Laying the Groundwork for Resilience in Guinea

Meet Alpha Ibrahim Bah, a high-level policymaker who wishes to make his country prepared for future climate upheaval. Join us as he strides to build Guinea’s and Conakry’s climate resilience.

Alpha Ibrahima Bah is a national project coordinator of Guinea’s Third National Communication on Climate Change. As an established practitioner who seeks to build the climate resilience of his country and home city, Alpha has worked with The Hague Academy multiple times to build upon his skill set, first with the Local Climate Response course in 2021, and recently with the Urban Governance: Resilient & Smart Cities course in 2022.

Conakry is the capital and economic, cultural, and financial centre of Guinea. A crowded city on a peninsula jutting out into the Atlantic, Conakry is also one of the most climate-vulnerable locales in the country.

Alpha tells us that Guinea needs to undergo systematic change to become climate resilient. In many cases, both policies and infrastructure need to be built from scratch. Join us in learning how Alpha will support the groundwork for Guinea’s sustainable future.

Laying the Groundworks

Guinea’s national communications on climate change aim to form detailed policy and inform the country’s officials and practitioners on the way forward. As part of this communication, for example, it is increasing Guinea’s ambitions through the Paris Agreement’s Nationally Determined Contributions (NDC), aiming to abate its greenhouse gas emissions and achieve national low-carbon urban policies. To support this, Alpha organises workshops, field tours, public debates with lectures, school competitions, and so on to raise discourse and awareness at multiple levels.

As Alpha explains, Our government is increasingly aware of the importance of well-managed cities and is formulating national policies for low-carbon urban development. Guinea is currently establishing policies that directly or indirectly improve urban mobility, energy use, and waste management”.

Consequently, Alpha’s eagerness in participating with The Hague Academy is to build his knowledge and capacity in grappling with urban resilience. As project coordinator of Guinea’s National Communication on Climate Change, and now a member of the recently-created National Council for Climate Change, Alpha stands to directly share in his country the lessons learnt, through policy knowledge dissemination and practical workshops.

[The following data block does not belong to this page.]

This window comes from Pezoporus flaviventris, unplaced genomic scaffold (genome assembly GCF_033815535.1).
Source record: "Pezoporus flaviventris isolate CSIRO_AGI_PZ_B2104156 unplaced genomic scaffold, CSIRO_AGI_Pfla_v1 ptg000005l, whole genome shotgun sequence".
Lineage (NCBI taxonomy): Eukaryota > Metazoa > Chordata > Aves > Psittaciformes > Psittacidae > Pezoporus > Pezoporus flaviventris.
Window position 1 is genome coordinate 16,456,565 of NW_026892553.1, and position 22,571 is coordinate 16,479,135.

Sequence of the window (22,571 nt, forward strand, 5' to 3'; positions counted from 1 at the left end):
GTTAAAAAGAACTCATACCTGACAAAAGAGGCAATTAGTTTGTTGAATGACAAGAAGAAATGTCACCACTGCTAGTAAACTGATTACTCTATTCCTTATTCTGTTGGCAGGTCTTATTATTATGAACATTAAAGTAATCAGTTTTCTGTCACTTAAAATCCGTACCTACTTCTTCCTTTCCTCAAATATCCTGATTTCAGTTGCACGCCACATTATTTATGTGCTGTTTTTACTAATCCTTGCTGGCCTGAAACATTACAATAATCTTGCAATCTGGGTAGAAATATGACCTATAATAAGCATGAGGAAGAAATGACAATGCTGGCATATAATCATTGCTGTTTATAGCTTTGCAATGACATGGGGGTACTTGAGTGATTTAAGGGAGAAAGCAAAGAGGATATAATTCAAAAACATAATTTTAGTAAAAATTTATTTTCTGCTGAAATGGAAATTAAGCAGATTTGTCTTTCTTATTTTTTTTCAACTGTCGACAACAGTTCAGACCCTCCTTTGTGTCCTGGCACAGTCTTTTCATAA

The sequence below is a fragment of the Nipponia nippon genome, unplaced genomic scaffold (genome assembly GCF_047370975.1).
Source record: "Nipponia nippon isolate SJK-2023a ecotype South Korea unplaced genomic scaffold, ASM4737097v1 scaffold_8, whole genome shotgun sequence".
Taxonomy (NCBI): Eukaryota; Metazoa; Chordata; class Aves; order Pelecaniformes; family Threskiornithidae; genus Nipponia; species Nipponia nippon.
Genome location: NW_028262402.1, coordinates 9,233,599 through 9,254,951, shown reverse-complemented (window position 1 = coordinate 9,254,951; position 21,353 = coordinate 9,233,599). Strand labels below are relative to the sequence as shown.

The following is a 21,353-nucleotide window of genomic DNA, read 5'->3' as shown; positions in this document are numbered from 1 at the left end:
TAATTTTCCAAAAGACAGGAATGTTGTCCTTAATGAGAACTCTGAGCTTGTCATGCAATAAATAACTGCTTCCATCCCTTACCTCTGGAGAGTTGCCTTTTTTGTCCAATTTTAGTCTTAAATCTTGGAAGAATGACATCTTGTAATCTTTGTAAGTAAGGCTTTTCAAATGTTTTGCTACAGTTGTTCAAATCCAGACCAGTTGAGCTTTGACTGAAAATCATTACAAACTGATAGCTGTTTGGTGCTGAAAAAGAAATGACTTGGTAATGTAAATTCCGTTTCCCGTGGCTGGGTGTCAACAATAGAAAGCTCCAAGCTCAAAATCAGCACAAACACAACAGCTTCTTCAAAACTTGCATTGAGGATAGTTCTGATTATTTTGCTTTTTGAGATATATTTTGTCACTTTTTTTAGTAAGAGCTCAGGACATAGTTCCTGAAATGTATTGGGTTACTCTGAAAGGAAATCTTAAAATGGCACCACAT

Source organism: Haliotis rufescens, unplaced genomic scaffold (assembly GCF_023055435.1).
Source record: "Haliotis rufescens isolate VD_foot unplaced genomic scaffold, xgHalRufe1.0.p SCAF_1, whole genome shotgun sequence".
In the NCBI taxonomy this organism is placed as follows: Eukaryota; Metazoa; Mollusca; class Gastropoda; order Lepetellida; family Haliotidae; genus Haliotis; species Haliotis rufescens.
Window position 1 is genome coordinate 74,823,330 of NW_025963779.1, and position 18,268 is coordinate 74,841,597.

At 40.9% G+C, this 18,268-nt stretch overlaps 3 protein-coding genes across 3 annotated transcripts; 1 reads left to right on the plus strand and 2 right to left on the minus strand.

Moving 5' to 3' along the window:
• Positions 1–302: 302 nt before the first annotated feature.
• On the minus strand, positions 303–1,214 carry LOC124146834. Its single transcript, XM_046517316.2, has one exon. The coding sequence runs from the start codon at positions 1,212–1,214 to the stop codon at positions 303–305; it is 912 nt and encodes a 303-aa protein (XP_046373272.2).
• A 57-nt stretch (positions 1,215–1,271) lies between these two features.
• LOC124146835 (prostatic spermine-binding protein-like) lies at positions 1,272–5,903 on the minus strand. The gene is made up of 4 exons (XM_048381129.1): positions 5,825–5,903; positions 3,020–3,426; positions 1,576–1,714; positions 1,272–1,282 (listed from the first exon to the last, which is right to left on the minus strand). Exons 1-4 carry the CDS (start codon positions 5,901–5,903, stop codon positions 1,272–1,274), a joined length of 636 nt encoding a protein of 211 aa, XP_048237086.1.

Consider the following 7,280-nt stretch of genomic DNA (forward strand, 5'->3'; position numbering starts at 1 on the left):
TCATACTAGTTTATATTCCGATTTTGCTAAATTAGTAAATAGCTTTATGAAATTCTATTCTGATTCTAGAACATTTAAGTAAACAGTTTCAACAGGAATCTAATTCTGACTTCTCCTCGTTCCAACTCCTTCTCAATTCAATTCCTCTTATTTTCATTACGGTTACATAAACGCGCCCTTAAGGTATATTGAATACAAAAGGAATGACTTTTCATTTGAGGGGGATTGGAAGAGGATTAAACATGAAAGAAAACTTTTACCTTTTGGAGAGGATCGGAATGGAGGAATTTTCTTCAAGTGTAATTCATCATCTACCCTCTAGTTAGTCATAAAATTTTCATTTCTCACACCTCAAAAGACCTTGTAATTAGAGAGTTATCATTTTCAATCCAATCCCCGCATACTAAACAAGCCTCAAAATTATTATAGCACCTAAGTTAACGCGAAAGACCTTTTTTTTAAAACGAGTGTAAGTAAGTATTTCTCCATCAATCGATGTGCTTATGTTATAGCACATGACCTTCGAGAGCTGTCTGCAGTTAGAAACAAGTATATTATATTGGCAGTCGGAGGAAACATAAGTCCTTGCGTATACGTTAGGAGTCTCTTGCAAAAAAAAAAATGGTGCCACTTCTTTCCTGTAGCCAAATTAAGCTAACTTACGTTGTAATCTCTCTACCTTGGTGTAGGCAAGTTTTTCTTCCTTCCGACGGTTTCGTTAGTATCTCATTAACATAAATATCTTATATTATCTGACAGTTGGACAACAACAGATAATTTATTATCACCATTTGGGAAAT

At The Hague Academy

As Alpha explains, working with The Hague Academy “was an opportunity to enhance my background and increase my ability to develop sustainable integrated urban planning, to measure the vulnerability of cities in Guinea, to mainstream climate adaptation measures for cities, and to propose solutions for the energy transition in Guinean cities”.

Among the tools Alpha highlights from the course was Climate Vulnerability and Capacity Analysis (CVCA), which takes an integrated approach to disaster risk reduction, ecosystem management and climate change adaptation. This is the tool that Alpha will use for conducting Guinea’s country-wide vulnerability assessment under the Third National Communication. “The assessment will begin in January 2023”, he says.

Alpha was also excited to share a new initiative inspired by the Green Village at TU Delft, which he visited as part of this year’s course. Building upon the idea of communal collaboration in cultivating green spaces, Alpha has plans to reassess areas near the city that are no longer green: “we bought fruit trees (mangoes, oranges, lemon, or avocados) for people to plant near their houses. The budget was prepared and presented to the community through WhatsApp groups, where they agreed to the idea”.

Alpha shared with us a direct impact his participation in our Urban Governance course will have on his work back home:

“After the course, I will assist the Ministry of Environment in the elaboration of low-carbon urban policies. Furthermore, our country lacks qualified experts in building sustainable cities. Therefore, after completing this course, I will help in coordinating activities within the Ministry of Environment to promote climate change resilience in Conakry and coastal cities. These activities will include designing urban policies, education, training and public awareness conducted”.

Towards a Resilient Future

Within the width of Alpha’s responsibilities, he intended to use his time with The Hague Academy as an opportunity to directly influence Guinea’s climate resilience. Choosing a good place to start as any, Alpha has designed a Back Home Action Plan centred on waste management in Conakry. The plan will focus on awareness raising around waste management best practices. “Fortunately,” he says, “I managed to secure a budget from the ministry for these activities, which are set to start in April 2023”.

His waste management initiative is just among the first steps Alpha needs to take to increase Conakry’s climate resilience and long-term health. In the future, he aspires to promote sustainable transport options in cities, improve the economic resilience of local communities, and completely modernise waste management. All these initiatives, he says, are directly supported by his better knowledge of urban resilience.

Join The Hague Academy

Interested in frameworks, strategies and tools to strengthen cities’ resilience? Make sure to join our Urban Resilience or Local Climate Response courses!

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